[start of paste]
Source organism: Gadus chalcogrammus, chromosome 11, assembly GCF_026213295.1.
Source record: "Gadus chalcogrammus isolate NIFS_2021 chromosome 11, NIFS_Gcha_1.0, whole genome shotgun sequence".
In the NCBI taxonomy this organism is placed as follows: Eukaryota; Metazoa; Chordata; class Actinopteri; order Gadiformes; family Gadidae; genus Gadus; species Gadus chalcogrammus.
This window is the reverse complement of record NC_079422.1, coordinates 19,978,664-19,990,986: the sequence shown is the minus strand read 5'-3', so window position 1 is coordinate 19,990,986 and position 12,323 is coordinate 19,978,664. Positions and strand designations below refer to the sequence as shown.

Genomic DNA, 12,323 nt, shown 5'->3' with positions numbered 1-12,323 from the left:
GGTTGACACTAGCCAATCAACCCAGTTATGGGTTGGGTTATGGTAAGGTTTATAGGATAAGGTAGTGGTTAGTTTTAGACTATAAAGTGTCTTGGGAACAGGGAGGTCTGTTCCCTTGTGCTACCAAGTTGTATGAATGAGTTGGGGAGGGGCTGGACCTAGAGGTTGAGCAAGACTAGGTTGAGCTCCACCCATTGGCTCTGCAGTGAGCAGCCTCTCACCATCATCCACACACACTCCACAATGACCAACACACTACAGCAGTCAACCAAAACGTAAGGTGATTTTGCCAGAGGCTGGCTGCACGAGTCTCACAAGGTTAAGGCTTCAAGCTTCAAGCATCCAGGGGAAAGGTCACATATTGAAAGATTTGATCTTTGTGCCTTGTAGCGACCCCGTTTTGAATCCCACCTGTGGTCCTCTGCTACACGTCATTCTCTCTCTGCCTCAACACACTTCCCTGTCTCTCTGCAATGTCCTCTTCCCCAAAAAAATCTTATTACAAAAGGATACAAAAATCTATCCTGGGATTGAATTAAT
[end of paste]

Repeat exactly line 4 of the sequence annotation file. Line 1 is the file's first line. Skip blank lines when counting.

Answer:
This window is the reverse complement of record NC_079422.1, coordinates 19,978,664-19,990,986: the sequence shown is the minus strand read 5'-3', so window position 1 is coordinate 19,990,986 and position 12,323 is coordinate 19,978,664. Positions and strand designations below refer to the sequence as shown.